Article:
It’s recommended to consult with building professionals, architects, or insulation contractors who have experience in your specific area and climate. They can provide personalized advice based on your situation.

Should The Vapor Barrier Be On The Outside Or Inside Of The Insulation (Or Cellulose)?

Should The Vapor Barrier Be On The Outside Or Inside Of The Insulation

When installing insulation, it is very important to place the VB (if any) on the warm side. For walls, that means just behind the sheetrock or plaster. 

It’s impossible to install a VB behind a surface unless your walls are open now. There are VB paints and VB wallpapers available.

In a cold climate like yours, the VB prevents moisture from transferring from the home into the insulation, which will be much colder during the winter. 

When the temperature inside the insulation material hits the dew point, vapor from the warm, moist air indoors can condense within the insulation material. 

Potential damage caused by this process includes a long-term saturated area inside the insulation, reducing its effectiveness and potentially migrating to adjacent concealed wood parts and causing rot.

The ubiquitous house-wrap (Tyvek, Typar) that is installed under the siding of a house is often confused with a true vapor barrier.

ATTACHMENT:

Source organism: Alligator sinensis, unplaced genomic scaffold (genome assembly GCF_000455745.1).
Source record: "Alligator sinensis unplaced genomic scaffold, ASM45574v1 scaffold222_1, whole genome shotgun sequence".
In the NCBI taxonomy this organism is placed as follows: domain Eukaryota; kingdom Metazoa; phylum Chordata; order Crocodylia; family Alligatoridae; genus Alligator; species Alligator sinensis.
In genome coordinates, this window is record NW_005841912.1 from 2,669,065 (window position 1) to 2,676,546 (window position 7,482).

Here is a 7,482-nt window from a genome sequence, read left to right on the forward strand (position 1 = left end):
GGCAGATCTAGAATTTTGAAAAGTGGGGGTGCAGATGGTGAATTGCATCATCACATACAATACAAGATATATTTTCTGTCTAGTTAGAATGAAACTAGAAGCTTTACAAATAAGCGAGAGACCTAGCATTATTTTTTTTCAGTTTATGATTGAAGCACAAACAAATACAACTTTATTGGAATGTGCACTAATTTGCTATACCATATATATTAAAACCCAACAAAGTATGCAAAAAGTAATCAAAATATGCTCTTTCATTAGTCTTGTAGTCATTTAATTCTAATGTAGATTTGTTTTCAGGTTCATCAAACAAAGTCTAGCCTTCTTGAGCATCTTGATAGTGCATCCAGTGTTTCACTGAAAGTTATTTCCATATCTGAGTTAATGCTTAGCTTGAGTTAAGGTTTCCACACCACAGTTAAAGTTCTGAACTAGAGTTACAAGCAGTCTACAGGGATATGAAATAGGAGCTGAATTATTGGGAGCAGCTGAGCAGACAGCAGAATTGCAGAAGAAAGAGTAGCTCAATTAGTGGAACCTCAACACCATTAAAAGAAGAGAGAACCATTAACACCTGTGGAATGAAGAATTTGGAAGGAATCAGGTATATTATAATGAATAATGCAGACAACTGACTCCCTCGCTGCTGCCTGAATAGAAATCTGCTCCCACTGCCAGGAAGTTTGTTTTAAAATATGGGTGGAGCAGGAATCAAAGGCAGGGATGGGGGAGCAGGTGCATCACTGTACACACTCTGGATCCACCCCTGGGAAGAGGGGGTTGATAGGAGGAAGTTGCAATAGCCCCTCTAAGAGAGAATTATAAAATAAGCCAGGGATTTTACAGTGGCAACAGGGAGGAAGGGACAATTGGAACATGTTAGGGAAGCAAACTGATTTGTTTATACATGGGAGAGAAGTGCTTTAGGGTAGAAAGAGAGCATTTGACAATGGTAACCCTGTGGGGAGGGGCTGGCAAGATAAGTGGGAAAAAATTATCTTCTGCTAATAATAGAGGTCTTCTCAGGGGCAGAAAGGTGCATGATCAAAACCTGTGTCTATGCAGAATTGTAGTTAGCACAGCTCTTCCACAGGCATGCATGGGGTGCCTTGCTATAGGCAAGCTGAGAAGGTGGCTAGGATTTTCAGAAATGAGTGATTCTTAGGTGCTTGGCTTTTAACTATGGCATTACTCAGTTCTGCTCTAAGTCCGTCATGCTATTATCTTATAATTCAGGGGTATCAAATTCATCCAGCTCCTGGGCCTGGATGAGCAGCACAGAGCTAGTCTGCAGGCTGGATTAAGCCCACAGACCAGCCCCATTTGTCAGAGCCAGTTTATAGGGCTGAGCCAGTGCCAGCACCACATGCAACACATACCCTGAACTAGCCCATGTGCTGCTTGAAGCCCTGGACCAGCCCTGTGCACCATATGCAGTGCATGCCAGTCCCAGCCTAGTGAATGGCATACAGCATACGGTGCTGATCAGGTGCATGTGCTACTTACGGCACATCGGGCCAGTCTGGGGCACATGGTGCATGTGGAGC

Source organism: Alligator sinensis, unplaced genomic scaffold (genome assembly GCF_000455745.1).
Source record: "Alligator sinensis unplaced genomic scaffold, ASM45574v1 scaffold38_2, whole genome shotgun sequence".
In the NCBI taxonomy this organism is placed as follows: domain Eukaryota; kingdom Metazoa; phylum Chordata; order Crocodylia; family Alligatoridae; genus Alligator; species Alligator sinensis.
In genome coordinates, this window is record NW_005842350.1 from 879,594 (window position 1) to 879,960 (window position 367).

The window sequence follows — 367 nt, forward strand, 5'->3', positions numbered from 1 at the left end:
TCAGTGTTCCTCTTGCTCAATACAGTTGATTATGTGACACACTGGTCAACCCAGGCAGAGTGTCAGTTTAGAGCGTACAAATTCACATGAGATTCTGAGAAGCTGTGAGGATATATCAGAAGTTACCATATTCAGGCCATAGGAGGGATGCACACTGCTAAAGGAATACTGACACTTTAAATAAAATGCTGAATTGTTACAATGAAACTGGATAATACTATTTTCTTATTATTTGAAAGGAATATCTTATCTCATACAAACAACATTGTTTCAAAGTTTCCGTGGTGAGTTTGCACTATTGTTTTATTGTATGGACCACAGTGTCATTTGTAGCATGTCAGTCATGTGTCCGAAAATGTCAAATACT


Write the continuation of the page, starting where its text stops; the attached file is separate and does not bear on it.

Infiltration and moisture barriers are what house wrap materials do, preventing wind and rain from entering the sheathing and siding assembly.

It is actually essential to use vapor-permeable house wrap in order to release vapor efficiently from within the walls. 

There are very small droplets of vapor in the atmosphere; liquid water from rain or snow is much larger. Vapor droplets should be able to escape the wall, while larger raindrops should be protected from the outside. 

It is generally recommended that you install VB (or at least VB paint) if you decide to insulate the wall cavities. The recommendations become murkier when it comes to ceilings. 

There are some who say it’s always a good idea to use a VB, but there are some who say you can go without one, especially if you’re using fiberglass batts with Kraft paper that offer some VB protection. 

However, it is not perfectly sealed. In my opinion, I would never apply a VB to the cold side of ceiling insulation, but other than that, it is still a debated issue.

Things To Keep In Mind

Keep these things in mind when evaluating recommendations: geographic location matters a lot. 

When a temperature differential occurs between the living space and an insulation material, a very cold climate can cause condensation to form within insulation materials. 

It is possible that the condensation point is not within the insulation in warmer climates with mild winters.

Final Words

Additionally, many energy efficiency specialists and contractors lack knowledge of how old houses were built, nor how they were designed. 

There is no doubt that interior moisture is not a new concept (although I believe we are making more of it nowadays and are not using the dried heating methods that they once used). 

We may cause an unintended problem if we try to conserve energy by interfering with the methods that have allowed old houses to exchange heat and moisture and remain whole and healthy for many generations.